If there is one talent I have in this world, it is to write, you told me. When I asked you to critique a story, you simply responded that you couldn’t describe your answer; it was like pieces sewed together perfectly and I had to follow this passion.



Heavy heart does not even begin to describe the pain that both harbours and suffocates my own heartbeat; it is as if a muffled, terrified cry replaces the steady, athletic beat. The most intense emotional pain I suffered three years ago, you pulled me through, and three years later I am finally at peace. Compared side by side, that wound to this one was a paper cut on a massive Allied battle ground in Normandy.



Your positive outlook always gave me the strength I needed when I didn’t know what to do. I’m not going to pretend to know what to do this time, either, Stephanie. I will not pretend to know where you are, but I hope that you will somehow prove to me, in a paranormal, quirky way, that you are safe.

Friday, March 04, 2011

All About Lizards: Double Genitalia Dragons & Miniature Geckos

March in a place like e-town is incredibly cold, -36 Celsius in the mornings and -14 for the high in the afternoons. So, to lighten up the damper the weather puts on us all, here is a post on the Singapore Lizard about lizards, in all their warm, beautiful climates!

All photos courtesy of National Geographic





(my macro photography skills way below par, so any geckos I saw in Singapore or Peru are little green blurs on my shots. The photo on my homepage, however, is a real photograph from the Singapore NTU campus (credits: Jens Jaeger 2007).

Last year, National Geographic photographers found a human size lizard (pictured above) in the jungle of the Phillipines, named Varanus bitatawa. A vegetarian (fruitarian, actually) himself, this giant, double genitalia-d (yes, that's right), human sized beast is hunted by the Phillipino tribesmen for its meat. On Tioman Island, in Malaysia, I did see giant monitor lizards lurking in swampy ponds, minding their own business, being incredibly quiet but exerting a sense of power over their swamp. A couple other fun facts about this creature:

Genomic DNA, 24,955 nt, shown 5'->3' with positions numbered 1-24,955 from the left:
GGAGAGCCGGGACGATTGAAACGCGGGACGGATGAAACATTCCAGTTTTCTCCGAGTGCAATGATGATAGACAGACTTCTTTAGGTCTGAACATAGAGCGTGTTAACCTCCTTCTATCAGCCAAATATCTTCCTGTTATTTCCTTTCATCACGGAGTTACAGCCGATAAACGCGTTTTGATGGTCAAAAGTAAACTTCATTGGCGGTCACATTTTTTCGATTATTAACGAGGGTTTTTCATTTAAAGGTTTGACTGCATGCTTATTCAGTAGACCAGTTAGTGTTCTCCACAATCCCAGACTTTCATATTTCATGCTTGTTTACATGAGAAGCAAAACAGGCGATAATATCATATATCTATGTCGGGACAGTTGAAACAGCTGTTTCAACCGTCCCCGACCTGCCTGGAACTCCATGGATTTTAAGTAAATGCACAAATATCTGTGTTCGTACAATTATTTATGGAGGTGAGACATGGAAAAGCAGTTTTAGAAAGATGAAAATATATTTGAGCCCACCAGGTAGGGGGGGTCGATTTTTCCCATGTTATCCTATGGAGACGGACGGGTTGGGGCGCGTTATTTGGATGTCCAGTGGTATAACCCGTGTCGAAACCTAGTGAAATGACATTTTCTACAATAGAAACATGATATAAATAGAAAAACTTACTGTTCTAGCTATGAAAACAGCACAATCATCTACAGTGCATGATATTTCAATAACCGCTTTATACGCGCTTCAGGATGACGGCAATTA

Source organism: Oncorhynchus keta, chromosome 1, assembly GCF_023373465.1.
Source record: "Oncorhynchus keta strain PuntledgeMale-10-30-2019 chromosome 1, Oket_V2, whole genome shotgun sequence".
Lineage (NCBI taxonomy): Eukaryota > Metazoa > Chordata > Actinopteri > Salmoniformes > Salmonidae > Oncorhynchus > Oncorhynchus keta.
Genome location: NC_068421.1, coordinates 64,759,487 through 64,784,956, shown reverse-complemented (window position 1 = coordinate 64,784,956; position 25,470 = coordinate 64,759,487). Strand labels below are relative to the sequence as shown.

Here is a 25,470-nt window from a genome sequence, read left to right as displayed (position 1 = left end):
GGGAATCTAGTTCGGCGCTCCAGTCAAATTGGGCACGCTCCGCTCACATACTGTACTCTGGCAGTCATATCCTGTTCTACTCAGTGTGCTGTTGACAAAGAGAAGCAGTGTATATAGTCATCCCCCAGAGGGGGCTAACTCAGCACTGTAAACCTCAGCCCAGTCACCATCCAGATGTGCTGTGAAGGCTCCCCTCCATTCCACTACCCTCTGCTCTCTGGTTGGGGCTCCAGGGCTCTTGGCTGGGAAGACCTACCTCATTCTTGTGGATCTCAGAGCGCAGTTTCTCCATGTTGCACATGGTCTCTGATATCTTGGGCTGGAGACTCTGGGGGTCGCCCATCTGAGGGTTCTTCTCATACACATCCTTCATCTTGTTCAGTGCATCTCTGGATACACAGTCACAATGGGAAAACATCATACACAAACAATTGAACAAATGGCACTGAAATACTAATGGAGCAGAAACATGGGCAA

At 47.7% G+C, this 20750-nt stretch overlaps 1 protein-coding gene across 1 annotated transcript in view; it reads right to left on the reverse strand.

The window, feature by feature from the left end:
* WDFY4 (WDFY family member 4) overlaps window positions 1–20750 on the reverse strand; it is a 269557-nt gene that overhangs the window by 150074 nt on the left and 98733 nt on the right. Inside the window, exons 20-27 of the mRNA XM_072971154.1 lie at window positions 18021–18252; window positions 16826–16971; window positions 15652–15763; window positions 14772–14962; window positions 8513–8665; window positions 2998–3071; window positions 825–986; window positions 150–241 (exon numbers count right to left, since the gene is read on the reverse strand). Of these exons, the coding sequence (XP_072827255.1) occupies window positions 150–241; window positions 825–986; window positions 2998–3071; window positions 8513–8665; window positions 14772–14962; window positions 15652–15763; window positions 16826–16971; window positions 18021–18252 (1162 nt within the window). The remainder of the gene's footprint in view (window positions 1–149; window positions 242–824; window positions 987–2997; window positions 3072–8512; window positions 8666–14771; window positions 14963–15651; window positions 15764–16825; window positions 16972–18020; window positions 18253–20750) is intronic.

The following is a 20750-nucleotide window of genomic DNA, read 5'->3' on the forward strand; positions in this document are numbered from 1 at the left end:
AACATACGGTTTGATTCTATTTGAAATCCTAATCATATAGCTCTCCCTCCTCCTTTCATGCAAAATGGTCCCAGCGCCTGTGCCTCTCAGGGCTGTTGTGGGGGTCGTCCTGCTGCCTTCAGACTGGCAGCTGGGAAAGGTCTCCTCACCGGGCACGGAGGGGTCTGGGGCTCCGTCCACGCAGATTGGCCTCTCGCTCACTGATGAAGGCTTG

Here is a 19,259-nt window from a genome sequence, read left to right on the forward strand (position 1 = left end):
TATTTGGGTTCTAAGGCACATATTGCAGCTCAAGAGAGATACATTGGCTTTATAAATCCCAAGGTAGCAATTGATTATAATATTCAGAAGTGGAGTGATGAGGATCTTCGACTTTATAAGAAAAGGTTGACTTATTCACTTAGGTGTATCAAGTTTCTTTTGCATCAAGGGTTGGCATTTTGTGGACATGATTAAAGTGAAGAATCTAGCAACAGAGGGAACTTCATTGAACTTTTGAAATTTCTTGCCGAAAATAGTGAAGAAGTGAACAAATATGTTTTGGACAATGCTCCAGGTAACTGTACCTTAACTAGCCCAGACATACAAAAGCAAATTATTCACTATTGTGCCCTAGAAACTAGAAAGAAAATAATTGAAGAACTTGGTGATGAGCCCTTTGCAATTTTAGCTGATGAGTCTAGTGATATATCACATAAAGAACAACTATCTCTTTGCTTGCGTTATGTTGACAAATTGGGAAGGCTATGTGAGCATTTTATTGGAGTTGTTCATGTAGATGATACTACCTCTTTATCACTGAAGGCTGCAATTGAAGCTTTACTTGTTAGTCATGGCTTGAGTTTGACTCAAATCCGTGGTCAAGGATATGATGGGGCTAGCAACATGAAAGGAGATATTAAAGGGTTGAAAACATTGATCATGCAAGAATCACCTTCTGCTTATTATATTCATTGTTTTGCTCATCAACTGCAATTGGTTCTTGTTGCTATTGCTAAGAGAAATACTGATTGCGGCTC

* He lives in the Sierra Madre mountains, and has never moved

* He is the most secretive lizard around!

* He's new to western discovery, so I can't find much more about him!

A close relative, the Komodo Dragon, inhabits the Indonesian islands of Komodo, Gila Montang, Rinca and Flores. This giant, 3 meter monster attacks its prey simply through its saliva, which holds a poison that seeps into its victim's body, while the dragon himself saunters slowly after it until it dies.

While his jaws make him seem invincible, his gait is in 18kph bursts, and he eats virtually everything, this giant creature cannot escape man's grip. Due to human encroachment, the Komodo dragon is on the endangered species list.

Of course, there are tons of little species of geckos running around Asia, hanging off campus dorm doors and hiding in showers (ok, they're not as bad as the cochroaches hiding the shower, I can tell you that!) In Washington D.C., there is a gecko feature at 11am every Sunday morning, dedicated to these beauties (ok, I admit, I'm not sure I'd ever want to hold one, but they LOOK beautiful!)

* Tockay geckos are the vicious kind, who make sneezing noises before they bite (35 cm long)



* Stressed out geckos shed their skin (they're scared of people)


* The teeniest gecko is 16mm long


* The Coromandel gecko in New Zealand is the rarest gecko there is


* Geckos are the only lizards who socialize



Photo: National Geographic Info: Julie Crain


That's my random rant on a few types of lizards in places much, much warmer than here. Keep warm, Edmontonians - and hang on Brits, cuz the Singapore Lizard is coming your way in exactly seven weeks!